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FDP unveils scaled-down tax reform proposal

DDP/DPA/The Local · 13 Apr 2010, 15:42

Published: 13 Apr 2010 15:42 GMT+02:00

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Tax reform has been a key political priority for the pro-business FDP, but the party has been forced to back away from campaign promises of €35 billion in tax cuts made last year due to the government’s grim finances.

“These large reform goals won’t come all at once, rather step-by-step,” said FDP finance expert Hermann Otto Solms. “We aren’t backing away from our plans at all.”

He said the FDP now wanted tax relief of €16 billion starting in 2012 while streamlining income taxes to just five brackets. The party argued this would alleviate so-called bracket creep that occurs when wages are adjusted for inflation but tax rates are not, potentially pushing taxpayers into a higher bracket.

The proposal would keep personal income tax deduction at €8,004 and the first tax rate of 14 percent would cover up to €12,500. From there, income up to €35,000 would be taxed at 25 percent. The rate of 35 percent would be levied up to €53,000 and incomes above this would be taxed at 42 percent. The FDP’s plan would keep a 45 percent tax on income over €250,730.

Ahead of last September’s general election, the FDP had suggested just three tax brackets of 10, 25 and 35 percent, but the party has felt pressure from Merkel’s conservative Christian Democrats to take a less ambitious approach to tax reform owing to Berlin’s dismal fiscal situation. Following the worst recession since World War II last year, parliament adopted the 2010 budget in March with a record level of new debt – €80.2 billion.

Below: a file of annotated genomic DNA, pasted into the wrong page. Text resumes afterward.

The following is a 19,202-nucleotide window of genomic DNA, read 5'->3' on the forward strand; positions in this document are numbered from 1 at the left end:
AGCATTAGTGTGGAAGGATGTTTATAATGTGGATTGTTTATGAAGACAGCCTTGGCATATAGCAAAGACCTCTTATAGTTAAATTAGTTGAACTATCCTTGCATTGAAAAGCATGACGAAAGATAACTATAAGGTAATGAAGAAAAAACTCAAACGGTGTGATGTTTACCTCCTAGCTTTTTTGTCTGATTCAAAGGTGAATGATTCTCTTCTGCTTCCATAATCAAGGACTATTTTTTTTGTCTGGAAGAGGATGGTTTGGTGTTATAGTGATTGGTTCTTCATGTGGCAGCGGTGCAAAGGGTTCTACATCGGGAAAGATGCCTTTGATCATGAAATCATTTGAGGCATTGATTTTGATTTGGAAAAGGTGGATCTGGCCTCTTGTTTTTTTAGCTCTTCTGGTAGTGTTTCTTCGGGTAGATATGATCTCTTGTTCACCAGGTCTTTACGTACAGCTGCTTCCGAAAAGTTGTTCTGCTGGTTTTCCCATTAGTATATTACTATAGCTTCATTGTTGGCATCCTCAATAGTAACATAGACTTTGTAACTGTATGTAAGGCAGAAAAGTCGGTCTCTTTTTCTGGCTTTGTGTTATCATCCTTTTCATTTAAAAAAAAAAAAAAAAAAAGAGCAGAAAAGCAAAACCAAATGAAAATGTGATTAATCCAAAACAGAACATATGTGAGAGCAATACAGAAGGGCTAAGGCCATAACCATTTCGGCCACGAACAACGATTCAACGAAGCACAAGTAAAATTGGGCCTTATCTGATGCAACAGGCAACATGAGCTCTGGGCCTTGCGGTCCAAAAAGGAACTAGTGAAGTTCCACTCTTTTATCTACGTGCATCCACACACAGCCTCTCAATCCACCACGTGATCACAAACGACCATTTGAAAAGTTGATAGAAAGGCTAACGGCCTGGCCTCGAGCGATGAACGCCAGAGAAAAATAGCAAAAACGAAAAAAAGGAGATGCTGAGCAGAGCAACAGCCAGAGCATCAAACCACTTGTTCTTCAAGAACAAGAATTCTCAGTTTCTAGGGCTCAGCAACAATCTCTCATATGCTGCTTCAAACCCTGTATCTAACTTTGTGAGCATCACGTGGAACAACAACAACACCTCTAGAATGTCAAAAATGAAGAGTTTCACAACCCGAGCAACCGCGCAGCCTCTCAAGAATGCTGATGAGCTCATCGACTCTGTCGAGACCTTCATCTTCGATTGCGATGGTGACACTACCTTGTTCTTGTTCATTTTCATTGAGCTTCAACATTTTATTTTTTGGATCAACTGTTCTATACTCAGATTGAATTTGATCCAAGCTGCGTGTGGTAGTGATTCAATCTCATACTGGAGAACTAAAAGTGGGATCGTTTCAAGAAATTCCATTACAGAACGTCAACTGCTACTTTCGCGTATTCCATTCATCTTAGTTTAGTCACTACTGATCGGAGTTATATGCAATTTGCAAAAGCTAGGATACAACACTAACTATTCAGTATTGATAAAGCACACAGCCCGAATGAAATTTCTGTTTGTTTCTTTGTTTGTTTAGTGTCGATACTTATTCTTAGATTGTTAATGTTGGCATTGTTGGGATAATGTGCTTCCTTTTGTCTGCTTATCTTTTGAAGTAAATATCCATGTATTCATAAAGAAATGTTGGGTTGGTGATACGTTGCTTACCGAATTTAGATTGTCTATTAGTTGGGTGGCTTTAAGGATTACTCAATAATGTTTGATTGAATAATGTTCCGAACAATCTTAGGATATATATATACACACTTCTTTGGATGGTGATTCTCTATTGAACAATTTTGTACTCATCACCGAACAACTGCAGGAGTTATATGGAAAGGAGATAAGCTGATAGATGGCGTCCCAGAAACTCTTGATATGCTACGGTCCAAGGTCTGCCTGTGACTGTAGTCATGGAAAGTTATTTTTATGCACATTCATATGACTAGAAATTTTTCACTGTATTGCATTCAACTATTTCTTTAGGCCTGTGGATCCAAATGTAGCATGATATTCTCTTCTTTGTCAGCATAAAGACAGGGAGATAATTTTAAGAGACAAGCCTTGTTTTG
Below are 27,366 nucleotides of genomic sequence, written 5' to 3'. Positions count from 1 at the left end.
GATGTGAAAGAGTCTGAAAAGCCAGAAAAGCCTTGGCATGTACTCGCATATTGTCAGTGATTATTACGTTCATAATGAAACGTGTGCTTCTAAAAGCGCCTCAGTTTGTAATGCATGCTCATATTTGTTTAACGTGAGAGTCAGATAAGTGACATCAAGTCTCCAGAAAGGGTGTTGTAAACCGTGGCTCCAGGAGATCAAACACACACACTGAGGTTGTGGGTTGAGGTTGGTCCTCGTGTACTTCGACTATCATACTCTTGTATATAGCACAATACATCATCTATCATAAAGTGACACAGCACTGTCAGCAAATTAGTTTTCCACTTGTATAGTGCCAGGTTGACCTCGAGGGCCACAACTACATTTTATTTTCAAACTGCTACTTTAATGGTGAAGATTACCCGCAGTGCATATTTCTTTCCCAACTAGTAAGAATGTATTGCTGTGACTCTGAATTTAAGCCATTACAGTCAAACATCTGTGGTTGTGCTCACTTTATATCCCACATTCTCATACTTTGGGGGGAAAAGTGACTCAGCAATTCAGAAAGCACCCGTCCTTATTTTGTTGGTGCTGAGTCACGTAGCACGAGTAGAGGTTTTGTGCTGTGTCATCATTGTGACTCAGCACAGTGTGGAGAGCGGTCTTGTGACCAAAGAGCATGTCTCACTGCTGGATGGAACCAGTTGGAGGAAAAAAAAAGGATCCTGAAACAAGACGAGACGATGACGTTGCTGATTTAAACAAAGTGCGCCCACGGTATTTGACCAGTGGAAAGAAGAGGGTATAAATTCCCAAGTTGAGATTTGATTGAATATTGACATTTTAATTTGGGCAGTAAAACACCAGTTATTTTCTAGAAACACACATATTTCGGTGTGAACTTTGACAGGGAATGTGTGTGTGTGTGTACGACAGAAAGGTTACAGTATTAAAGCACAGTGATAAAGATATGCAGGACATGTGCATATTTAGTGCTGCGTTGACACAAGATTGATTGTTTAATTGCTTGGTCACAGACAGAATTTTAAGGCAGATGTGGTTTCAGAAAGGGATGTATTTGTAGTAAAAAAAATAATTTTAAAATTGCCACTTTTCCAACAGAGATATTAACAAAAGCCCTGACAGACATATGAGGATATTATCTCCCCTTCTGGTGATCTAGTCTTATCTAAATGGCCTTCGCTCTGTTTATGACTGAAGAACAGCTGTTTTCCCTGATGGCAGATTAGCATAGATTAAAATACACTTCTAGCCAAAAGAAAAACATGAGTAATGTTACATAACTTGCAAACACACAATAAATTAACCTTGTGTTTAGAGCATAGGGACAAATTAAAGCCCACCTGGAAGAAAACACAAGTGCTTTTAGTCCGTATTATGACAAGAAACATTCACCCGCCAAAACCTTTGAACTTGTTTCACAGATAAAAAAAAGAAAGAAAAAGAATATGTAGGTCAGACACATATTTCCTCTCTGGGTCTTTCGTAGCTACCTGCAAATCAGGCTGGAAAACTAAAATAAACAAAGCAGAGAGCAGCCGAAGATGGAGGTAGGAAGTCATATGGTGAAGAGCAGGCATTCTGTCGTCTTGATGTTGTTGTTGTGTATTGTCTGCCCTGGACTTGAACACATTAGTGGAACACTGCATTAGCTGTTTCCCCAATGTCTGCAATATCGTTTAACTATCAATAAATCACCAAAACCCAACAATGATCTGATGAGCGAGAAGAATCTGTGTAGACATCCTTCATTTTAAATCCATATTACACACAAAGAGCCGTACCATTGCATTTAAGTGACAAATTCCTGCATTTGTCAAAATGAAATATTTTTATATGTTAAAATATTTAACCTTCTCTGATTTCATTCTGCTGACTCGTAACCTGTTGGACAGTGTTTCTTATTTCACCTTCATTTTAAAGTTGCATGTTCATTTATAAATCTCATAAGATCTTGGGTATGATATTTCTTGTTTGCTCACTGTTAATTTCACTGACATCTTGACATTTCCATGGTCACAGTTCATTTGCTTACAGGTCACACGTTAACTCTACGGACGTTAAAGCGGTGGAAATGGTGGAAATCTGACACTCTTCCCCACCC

“We’re proposing something realistic and within the realm of possibility,” said FDP deputy chairman Andreas Pinkwart, adding the party planned to sign off on the proposal at a conference in two weeks.

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But Frank-Walter Steinmeier, the parliamentary leader of the centre-left opposition Social Democrats said the FDP was trying to grab into its “fiscal policy bag of tricks” in the hope of influencing a state election in North Rhine-Westphalia next month.

“Afterwards, tax cuts will be that much more expensive and paid for by higher fees, fewer day care centres, closed public swimming pools and libraries,” he said.

DDP/DPA/The Local (news@thelocal.de)

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Your comments about this article

16:40 April 13, 2010 by William Thirteen
what are the current rates?
06:21 April 14, 2010 by Bushdiver
Too high! Not only is the income tax too high here but when you add the 19% sales tax on items other than food and the 90 some cents per liter of gas that doesn't leave a person much of their income left over. As it is, prices are increasing faster than pay increases. There is definately a need for tax reform in this country but as we all know, once a tax is introduced in Germany, it's there for good.
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